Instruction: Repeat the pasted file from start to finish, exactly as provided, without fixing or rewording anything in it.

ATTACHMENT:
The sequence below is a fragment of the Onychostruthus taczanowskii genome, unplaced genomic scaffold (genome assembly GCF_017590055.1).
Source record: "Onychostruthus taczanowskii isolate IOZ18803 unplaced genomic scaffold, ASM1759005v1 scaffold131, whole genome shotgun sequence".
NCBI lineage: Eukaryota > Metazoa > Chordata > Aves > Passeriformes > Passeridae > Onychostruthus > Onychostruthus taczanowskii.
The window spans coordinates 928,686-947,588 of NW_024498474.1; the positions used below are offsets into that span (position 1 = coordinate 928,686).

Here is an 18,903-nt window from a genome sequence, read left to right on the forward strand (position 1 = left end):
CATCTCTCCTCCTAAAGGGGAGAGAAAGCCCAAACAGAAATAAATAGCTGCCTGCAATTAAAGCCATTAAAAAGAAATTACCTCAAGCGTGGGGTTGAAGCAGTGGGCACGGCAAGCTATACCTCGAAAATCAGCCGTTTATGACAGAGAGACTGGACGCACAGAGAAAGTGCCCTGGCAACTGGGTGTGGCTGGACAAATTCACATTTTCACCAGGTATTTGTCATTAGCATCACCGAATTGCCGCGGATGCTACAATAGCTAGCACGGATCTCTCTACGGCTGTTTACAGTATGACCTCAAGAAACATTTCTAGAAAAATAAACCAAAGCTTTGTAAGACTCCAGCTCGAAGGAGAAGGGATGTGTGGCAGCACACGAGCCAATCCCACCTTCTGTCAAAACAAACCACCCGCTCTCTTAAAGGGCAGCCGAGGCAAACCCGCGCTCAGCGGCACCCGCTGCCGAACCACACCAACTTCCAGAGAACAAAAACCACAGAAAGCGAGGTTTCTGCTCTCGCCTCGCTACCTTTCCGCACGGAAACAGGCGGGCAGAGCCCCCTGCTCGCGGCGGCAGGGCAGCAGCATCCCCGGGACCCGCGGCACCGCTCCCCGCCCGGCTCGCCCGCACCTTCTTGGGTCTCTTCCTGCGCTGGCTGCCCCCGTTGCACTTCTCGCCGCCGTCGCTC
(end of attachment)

The sequence below is a fragment of the Onychostruthus taczanowskii genome, unplaced genomic scaffold (genome assembly GCF_017590055.1).
Source record: "Onychostruthus taczanowskii isolate IOZ18803 unplaced genomic scaffold, ASM1759005v1 scaffold131, whole genome shotgun sequence".
NCBI lineage: Eukaryota > Metazoa > Chordata > Aves > Passeriformes > Passeridae > Onychostruthus > Onychostruthus taczanowskii.
The window spans coordinates 928,686-947,588 of NW_024498474.1; the positions used below are offsets into that span (position 1 = coordinate 928,686).

Here is an 18,903-nt window from a genome sequence, read left to right on the forward strand (position 1 = left end):
CATCTCTCCTCCTAAAGGGGAGAGAAAGCCCAAACAGAAATAAATAGCTGCCTGCAATTAAAGCCATTAAAAAGAAATTACCTCAAGCGTGGGGTTGAAGCAGTGGGCACGGCAAGCTATACCTCGAAAATCAGCCGTTTATGACAGAGAGACTGGACGCACAGAGAAAGTGCCCTGGCAACTGGGTGTGGCTGGACAAATTCACATTTTCACCAGGTATTTGTCATTAGCATCACCGAATTGCCGCGGATGCTACAATAGCTAGCACGGATCTCTCTACGGCTGTTTACAGTATGACCTCAAGAAACATTTCTAGAAAAATAAACCAAAGCTTTGTAAGACTCCAGCTCGAAGGAGAAGGGATGTGTGGCAGCACACGAGCCAATCCCACCTTCTGTCAAAACAAACCACCCGCTCTCTTAAAGGGCAGCCGAGGCAAACCCGCGCTCAGCGGCACCCGCTGCCGAACCACACCAACTTCCAGAGAACAAAAACCACAGAAAGCGAGGTTTCTGCTCTCGCCTCGCTACCTTTCCGCACGGAAACAGGCGGGCAGAGCCCCCTGCTCGCGGCGGCAGGGCAGCAGCATCCCCGGGACCCGCGGCACCGCTCCCCGCCCGGCTCGCCCGCACCTTCTTGGGTCTCTTCCTGCGCTGGCTGCCCCCGTTGCACTTCTCGCCGCCGTCGCTC